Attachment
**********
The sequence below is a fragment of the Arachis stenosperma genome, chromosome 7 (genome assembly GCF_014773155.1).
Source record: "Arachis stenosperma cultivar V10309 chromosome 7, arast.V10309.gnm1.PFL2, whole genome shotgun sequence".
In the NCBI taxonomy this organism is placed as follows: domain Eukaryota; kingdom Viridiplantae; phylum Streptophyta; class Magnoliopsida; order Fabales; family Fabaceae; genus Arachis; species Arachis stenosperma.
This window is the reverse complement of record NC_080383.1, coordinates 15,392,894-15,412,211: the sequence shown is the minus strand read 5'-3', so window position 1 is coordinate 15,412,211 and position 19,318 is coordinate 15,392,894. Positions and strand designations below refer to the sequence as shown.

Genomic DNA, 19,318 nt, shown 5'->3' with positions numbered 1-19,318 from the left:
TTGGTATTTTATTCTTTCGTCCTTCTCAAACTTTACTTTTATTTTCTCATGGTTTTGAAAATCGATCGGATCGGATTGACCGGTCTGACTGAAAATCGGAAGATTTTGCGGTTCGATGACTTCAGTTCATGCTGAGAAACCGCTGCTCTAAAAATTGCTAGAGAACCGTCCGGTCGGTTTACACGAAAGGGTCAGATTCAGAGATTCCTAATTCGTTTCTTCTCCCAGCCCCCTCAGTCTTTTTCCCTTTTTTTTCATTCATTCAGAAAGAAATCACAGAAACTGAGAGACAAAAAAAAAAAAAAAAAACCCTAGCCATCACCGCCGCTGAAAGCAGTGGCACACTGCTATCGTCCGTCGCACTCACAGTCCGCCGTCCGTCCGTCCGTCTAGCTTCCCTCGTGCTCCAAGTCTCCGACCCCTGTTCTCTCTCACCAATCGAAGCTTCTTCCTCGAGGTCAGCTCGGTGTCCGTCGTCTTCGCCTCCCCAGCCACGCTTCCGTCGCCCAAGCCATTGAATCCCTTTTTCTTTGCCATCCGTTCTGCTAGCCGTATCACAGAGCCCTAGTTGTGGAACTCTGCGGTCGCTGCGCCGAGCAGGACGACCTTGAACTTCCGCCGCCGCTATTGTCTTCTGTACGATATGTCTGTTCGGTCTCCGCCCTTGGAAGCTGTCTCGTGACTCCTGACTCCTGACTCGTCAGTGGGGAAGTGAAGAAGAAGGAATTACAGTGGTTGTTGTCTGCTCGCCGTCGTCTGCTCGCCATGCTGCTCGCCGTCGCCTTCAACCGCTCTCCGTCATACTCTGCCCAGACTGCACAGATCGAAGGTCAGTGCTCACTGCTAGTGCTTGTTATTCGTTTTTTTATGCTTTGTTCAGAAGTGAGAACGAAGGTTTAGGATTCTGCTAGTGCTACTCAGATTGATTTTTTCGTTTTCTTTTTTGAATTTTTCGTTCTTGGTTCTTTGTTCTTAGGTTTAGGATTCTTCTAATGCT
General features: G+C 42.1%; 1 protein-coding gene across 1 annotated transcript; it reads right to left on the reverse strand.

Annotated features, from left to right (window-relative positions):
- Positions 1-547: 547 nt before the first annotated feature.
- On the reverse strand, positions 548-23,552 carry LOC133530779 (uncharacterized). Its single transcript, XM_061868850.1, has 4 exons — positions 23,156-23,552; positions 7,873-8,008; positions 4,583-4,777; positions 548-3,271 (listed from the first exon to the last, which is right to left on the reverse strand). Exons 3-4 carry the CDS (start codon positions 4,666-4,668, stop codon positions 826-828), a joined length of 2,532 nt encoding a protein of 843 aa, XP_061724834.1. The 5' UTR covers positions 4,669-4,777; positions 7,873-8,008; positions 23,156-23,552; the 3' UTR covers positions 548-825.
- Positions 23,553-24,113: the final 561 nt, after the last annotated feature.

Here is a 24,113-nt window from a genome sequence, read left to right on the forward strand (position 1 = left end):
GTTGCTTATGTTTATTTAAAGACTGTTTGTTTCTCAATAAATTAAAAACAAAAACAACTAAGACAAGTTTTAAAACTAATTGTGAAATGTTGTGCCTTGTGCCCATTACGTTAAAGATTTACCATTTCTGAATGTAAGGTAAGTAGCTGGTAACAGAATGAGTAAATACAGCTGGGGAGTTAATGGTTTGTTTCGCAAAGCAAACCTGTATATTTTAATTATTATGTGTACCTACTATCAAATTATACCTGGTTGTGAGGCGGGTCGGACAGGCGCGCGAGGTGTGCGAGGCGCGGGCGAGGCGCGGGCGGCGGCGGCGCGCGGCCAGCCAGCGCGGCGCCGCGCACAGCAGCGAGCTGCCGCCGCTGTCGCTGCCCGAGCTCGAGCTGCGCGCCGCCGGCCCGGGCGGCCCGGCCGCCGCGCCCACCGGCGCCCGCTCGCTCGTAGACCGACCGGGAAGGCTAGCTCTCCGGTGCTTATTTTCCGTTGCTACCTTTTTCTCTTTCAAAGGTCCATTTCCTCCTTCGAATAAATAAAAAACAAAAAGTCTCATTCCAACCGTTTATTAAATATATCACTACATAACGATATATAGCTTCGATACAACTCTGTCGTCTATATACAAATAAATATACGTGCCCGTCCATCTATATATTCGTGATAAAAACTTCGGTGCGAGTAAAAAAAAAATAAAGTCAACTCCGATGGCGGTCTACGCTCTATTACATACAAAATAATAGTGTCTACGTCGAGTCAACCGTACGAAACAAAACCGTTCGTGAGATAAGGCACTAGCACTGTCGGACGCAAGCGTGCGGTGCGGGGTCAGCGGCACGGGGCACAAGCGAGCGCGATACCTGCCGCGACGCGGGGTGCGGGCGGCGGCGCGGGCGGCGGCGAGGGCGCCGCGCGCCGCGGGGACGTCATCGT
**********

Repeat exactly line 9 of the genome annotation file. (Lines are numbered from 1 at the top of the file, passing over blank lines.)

- Positions 1-547: 547 nt before the first annotated feature.